Making Marmalade: Batch One
First batch of marmalade on the stove. Rather late in the year, but just catching the tail end of the Sevilles. Lovely smell of boiling oranges first thing this morning, then the sharper, more syrupy smell of the marmalade itself around teatime.
This is my mother’s recipe, the classic combination of Seville oranges, the juice of a lemon, mostly white sugar with a bit of soft dark brown, and she puts all the mush and pips in a muslin bag. I think this is referred to as the jelly method. (My finished marmalade last year was more syrupy than jellied, but I quite like it that way.)
Last year my marmalade wouldn’t set; but I think I wasn’t boiling it hard enough, so this year for Batch One I cranked up the heat (I use the wok ring) and it was at setting point in 25 minutes. I nearly ruined it by nipping upstairs to check if anyone had tracked down some Sicilian Orange & Coffee Marmalade for me (see earlier post, still no luck), and came back down to find the pot had turned into a bubbling volcano of orange froth and was almost over the rim. Which would explain why, in my mother’s handwritten recipe, it says ‘WATCH IT!’ in large capital letters just after the ‘bring to a fast boil’ bit.
The result is a darkish, bitter, syrupy marmalade, which would probably horrify the WI, but is just what I’m used to – a very nostalgic taste. G, my other half, says that it’s ‘interesting’. Total yield: 10 jars (of varying sizes).
Homemade or MaMade?
Ordering Seville oranges on Ocado’s site and notice with amusement that Seville oranges are abundant and plentiful but MaMade is sold out. Clearly London’s cooks are short of time this year.
I haven’t used MaMade – a large can of prepared Seville oranges to which you just add sugar and water - but have been told by a couple of small, artisan marmalade-makers that it is very good and that they use it with impunity when their fresh Sevilles run out. I would use it if I could be assured that you still get the nice smell of boiling oranges. Perhaps an experiment is in order.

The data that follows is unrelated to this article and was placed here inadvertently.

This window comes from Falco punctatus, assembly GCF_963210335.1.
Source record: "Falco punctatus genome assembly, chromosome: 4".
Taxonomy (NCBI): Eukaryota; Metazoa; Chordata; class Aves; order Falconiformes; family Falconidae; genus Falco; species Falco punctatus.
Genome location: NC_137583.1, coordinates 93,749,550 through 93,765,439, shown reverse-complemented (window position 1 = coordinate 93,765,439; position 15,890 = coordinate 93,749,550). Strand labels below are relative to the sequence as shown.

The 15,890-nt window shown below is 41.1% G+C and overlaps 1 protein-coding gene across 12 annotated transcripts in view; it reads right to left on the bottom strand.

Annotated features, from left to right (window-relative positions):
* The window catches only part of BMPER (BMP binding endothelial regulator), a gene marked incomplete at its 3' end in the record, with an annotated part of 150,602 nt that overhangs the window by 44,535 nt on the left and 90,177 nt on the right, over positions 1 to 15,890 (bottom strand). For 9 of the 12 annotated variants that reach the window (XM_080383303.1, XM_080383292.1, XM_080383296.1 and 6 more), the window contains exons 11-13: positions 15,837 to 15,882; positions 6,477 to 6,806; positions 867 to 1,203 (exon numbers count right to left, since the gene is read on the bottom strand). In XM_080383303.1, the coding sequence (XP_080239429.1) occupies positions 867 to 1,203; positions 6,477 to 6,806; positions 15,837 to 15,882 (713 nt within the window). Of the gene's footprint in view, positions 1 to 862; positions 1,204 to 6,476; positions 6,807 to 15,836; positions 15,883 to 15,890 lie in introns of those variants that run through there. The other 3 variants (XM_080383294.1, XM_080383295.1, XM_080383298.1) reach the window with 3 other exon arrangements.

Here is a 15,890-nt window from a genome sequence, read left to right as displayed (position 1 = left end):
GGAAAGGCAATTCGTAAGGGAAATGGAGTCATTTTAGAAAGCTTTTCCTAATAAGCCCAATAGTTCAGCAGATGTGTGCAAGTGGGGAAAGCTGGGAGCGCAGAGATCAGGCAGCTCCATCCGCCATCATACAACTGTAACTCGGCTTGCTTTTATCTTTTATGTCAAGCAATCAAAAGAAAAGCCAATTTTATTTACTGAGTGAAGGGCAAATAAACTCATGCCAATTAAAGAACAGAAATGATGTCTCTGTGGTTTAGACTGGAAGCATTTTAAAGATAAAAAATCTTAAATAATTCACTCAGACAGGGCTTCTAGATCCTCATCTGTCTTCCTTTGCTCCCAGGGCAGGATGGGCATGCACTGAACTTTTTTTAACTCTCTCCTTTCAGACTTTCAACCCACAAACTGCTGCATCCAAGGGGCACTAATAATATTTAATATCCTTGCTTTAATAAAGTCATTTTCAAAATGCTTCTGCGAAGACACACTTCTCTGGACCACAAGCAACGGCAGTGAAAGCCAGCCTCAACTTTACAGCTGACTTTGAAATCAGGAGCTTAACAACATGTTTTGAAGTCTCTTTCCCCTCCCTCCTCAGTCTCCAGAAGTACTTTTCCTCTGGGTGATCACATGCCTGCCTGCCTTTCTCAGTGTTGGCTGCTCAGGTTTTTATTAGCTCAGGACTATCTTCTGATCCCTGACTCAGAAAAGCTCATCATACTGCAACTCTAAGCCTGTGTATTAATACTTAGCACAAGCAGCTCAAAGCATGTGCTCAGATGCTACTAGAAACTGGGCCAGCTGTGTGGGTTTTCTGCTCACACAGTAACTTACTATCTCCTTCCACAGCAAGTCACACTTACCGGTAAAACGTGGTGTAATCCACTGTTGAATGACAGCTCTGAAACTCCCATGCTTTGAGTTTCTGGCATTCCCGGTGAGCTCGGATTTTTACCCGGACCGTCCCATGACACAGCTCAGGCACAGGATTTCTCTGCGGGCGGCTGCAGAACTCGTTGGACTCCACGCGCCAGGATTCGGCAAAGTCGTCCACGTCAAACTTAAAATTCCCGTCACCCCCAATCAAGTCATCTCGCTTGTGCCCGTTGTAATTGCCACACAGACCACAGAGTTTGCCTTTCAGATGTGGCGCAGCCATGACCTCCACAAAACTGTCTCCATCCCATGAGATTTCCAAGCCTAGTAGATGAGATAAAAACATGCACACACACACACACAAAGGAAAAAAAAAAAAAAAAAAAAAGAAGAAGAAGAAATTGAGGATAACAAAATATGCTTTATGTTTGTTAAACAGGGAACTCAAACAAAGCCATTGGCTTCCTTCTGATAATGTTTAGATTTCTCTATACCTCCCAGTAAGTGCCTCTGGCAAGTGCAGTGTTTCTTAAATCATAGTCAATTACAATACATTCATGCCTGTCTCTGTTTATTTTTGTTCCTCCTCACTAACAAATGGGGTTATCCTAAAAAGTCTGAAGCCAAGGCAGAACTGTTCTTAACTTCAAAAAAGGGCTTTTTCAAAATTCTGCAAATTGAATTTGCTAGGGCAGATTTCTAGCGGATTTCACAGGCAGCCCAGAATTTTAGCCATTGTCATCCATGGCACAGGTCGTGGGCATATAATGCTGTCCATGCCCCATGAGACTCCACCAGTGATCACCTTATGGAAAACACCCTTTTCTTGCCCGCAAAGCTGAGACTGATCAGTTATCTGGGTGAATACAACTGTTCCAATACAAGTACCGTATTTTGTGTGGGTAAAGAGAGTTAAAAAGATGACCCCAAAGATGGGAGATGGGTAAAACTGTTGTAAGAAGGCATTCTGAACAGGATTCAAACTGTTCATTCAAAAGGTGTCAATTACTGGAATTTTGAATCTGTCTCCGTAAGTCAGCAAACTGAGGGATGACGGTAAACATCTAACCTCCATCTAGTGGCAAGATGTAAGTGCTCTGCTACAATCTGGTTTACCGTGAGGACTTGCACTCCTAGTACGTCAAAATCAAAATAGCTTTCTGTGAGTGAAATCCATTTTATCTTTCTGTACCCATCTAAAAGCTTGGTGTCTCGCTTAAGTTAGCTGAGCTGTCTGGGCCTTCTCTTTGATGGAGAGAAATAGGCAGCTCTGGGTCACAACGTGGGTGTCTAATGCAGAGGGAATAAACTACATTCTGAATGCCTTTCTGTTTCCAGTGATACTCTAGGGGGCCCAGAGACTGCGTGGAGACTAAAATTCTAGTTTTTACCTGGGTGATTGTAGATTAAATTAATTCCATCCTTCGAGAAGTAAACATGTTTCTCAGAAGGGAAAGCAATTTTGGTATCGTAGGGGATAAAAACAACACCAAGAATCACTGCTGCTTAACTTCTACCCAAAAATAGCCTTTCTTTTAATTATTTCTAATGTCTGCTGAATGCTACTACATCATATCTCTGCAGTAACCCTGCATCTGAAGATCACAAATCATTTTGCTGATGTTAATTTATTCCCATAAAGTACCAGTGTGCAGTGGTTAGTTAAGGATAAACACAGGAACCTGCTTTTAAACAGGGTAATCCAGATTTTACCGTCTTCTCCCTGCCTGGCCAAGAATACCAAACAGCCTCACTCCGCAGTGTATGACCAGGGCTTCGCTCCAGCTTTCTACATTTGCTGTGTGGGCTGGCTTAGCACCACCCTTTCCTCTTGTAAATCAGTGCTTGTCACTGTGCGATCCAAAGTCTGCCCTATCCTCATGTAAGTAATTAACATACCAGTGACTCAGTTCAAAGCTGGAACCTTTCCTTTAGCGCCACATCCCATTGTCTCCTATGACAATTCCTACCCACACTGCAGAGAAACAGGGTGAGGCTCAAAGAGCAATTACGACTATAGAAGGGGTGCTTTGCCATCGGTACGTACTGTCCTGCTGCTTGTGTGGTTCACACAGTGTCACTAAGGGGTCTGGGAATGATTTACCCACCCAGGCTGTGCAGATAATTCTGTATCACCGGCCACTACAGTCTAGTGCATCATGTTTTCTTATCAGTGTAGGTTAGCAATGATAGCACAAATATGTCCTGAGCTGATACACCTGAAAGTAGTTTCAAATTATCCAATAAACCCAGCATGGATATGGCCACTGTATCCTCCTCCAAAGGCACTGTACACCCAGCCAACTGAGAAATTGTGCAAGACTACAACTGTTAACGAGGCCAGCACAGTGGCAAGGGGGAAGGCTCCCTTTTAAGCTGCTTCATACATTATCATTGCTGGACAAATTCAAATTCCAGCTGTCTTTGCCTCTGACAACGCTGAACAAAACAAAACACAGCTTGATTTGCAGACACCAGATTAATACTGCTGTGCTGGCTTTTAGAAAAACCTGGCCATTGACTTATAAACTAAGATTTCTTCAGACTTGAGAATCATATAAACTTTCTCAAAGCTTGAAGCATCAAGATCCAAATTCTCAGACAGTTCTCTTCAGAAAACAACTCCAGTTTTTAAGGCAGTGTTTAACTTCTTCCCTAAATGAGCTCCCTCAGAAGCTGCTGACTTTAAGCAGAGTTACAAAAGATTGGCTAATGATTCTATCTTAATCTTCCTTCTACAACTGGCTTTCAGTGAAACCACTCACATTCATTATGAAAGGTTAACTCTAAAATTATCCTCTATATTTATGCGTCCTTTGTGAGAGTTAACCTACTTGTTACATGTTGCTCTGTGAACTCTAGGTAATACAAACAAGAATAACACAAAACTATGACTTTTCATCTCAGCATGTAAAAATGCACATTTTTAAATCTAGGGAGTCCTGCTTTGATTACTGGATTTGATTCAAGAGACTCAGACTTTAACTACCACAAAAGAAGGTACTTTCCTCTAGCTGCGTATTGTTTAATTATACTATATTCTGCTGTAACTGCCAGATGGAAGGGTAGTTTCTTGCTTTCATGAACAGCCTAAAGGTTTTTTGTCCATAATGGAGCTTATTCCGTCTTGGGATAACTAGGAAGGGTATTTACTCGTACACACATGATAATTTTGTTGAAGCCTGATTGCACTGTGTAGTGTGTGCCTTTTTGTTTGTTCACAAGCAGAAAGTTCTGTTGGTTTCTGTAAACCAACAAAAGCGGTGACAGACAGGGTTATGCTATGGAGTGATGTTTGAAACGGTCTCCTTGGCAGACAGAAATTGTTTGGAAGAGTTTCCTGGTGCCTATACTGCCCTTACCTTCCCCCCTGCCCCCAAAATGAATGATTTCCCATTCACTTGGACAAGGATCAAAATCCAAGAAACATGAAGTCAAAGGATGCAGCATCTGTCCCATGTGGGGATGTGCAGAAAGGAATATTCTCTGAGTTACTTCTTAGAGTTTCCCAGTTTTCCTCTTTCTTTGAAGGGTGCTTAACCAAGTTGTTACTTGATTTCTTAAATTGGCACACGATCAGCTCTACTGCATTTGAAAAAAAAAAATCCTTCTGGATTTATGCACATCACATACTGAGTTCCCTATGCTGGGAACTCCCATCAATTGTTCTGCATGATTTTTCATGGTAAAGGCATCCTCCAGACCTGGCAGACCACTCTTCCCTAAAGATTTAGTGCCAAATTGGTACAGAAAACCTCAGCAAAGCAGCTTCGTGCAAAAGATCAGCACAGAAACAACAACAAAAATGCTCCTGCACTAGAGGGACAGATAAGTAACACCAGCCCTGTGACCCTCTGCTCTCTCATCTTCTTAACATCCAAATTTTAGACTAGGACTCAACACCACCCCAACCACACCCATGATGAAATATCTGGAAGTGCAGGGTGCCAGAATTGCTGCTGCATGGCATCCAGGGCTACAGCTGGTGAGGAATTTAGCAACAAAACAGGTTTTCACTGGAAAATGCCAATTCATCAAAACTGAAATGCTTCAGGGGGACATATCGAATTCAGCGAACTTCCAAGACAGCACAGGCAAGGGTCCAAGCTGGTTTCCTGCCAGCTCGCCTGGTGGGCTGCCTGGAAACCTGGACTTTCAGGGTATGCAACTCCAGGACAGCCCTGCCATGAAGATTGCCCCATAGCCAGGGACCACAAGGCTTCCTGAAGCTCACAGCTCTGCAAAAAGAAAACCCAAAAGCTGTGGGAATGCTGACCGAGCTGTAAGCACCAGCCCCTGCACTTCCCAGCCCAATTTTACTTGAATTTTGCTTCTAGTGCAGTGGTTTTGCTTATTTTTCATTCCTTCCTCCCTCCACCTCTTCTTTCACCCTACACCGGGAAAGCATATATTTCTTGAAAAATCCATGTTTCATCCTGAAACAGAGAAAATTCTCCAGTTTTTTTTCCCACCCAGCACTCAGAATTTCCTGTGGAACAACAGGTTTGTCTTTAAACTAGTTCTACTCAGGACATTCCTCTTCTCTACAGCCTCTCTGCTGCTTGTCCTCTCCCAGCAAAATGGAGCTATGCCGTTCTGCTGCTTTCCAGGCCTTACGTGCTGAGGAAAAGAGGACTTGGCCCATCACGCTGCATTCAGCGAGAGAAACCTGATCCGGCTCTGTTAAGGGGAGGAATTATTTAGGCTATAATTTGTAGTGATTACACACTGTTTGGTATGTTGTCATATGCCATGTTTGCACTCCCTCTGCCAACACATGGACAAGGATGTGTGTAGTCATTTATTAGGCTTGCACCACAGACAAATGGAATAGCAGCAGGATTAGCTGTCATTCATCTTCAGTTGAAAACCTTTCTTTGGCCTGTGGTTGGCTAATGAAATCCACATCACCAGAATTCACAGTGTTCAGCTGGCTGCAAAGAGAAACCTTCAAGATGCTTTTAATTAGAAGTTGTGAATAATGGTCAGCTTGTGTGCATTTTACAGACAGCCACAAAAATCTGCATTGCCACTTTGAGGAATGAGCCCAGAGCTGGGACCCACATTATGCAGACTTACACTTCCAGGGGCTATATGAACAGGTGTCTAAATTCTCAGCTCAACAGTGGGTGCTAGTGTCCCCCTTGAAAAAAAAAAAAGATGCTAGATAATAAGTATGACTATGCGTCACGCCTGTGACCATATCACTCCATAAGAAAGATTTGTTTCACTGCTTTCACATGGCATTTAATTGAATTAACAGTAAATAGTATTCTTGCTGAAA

It is a truth not often acknowledged that an awful lot of men make marmalade. The World Marmalade Awards includes an entire category for Man-made Marmalade, and last year’s overall winner was a man, Lord Henley. Several of my male friends of a certain age make it, and take it very seriously. (My theory is that men enjoy any kind of cooking that involves large equipment, and marmalade does indeed need a pretty big pot.)
For example, here is AA Gill on the subject of marmalade, in a review of the Savoy Grill for The Times in May 2011:
‘You grow to love food writers in a way you don’t with novelists, because you share so much with them. They become real with the eating. Every January I make Elizabeth David’s marmalade, and there she is each morning for breakfast.’
More evidence of male marmaladers to follow shortly.